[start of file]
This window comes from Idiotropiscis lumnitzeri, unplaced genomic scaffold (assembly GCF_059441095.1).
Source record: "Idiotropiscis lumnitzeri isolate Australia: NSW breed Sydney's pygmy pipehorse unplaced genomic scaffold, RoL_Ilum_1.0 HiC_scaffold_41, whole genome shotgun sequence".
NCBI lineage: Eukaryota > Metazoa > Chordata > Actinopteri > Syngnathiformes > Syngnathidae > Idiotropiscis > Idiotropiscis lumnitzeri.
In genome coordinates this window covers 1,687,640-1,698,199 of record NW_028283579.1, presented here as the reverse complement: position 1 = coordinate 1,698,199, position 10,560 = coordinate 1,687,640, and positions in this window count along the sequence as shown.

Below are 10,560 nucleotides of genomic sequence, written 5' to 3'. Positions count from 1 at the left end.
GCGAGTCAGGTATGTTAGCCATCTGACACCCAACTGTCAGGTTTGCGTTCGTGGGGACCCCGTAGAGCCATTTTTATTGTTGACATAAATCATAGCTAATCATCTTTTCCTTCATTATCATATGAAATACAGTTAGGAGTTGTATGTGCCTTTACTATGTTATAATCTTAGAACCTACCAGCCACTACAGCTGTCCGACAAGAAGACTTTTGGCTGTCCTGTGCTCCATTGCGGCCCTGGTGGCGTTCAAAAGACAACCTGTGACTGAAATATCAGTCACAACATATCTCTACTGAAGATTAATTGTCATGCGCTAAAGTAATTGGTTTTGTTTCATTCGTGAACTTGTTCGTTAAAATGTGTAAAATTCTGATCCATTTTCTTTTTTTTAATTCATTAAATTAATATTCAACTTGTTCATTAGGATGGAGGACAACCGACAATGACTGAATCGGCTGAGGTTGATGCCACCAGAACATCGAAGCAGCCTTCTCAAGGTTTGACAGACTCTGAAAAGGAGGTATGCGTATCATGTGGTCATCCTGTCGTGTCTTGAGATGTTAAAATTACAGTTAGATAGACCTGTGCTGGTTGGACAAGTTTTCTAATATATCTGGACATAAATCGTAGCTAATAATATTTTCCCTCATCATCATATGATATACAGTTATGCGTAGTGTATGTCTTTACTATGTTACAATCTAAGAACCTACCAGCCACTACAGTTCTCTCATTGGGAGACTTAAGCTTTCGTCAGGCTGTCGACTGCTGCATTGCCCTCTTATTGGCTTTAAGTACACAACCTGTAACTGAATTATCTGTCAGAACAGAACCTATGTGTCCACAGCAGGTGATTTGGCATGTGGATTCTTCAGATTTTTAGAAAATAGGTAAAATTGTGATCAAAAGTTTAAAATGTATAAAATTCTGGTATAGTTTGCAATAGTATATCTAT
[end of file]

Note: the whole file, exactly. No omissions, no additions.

This window comes from Idiotropiscis lumnitzeri, unplaced genomic scaffold (assembly GCF_059441095.1).
Source record: "Idiotropiscis lumnitzeri isolate Australia: NSW breed Sydney's pygmy pipehorse unplaced genomic scaffold, RoL_Ilum_1.0 HiC_scaffold_41, whole genome shotgun sequence".
NCBI lineage: Eukaryota > Metazoa > Chordata > Actinopteri > Syngnathiformes > Syngnathidae > Idiotropiscis > Idiotropiscis lumnitzeri.
In genome coordinates this window covers 1,687,640-1,698,199 of record NW_028283579.1, presented here as the reverse complement: position 1 = coordinate 1,698,199, position 10,560 = coordinate 1,687,640, and positions in this window count along the sequence as shown.

Below are 10,560 nucleotides of genomic sequence, written 5' to 3'. Positions count from 1 at the left end.
GCGAGTCAGGTATGTTAGCCATCTGACACCCAACTGTCAGGTTTGCGTTCGTGGGGACCCCGTAGAGCCATTTTTATTGTTGACATAAATCATAGCTAATCATCTTTTCCTTCATTATCATATGAAATACAGTTAGGAGTTGTATGTGCCTTTACTATGTTATAATCTTAGAACCTACCAGCCACTACAGCTGTCCGACAAGAAGACTTTTGGCTGTCCTGTGCTCCATTGCGGCCCTGGTGGCGTTCAAAAGACAACCTGTGACTGAAATATCAGTCACAACATATCTCTACTGAAGATTAATTGTCATGCGCTAAAGTAATTGGTTTTGTTTCATTCGTGAACTTGTTCGTTAAAATGTGTAAAATTCTGATCCATTTTCTTTTTTTTAATTCATTAAATTAATATTCAACTTGTTCATTAGGATGGAGGACAACCGACAATGACTGAATCGGCTGAGGTTGATGCCACCAGAACATCGAAGCAGCCTTCTCAAGGTTTGACAGACTCTGAAAAGGAGGTATGCGTATCATGTGGTCATCCTGTCGTGTCTTGAGATGTTAAAATTACAGTTAGATAGACCTGTGCTGGTTGGACAAGTTTTCTAATATATCTGGACATAAATCGTAGCTAATAATATTTTCCCTCATCATCATATGATATACAGTTATGCGTAGTGTATGTCTTTACTATGTTACAATCTAAGAACCTACCAGCCACTACAGTTCTCTCATTGGGAGACTTAAGCTTTCGTCAGGCTGTCGACTGCTGCATTGCCCTCTTATTGGCTTTAAGTACACAACCTGTAACTGAATTATCTGTCAGAACAGAACCTATGTGTCCACAGCAGGTGATTTGGCATGTGGATTCTTCAGATTTTTAGAAAATAGGTAAAATTGTGATCAAAAGTTTAAAATGTATAAAATTCTGGTATAGTTTGCAATAGTATATCTAT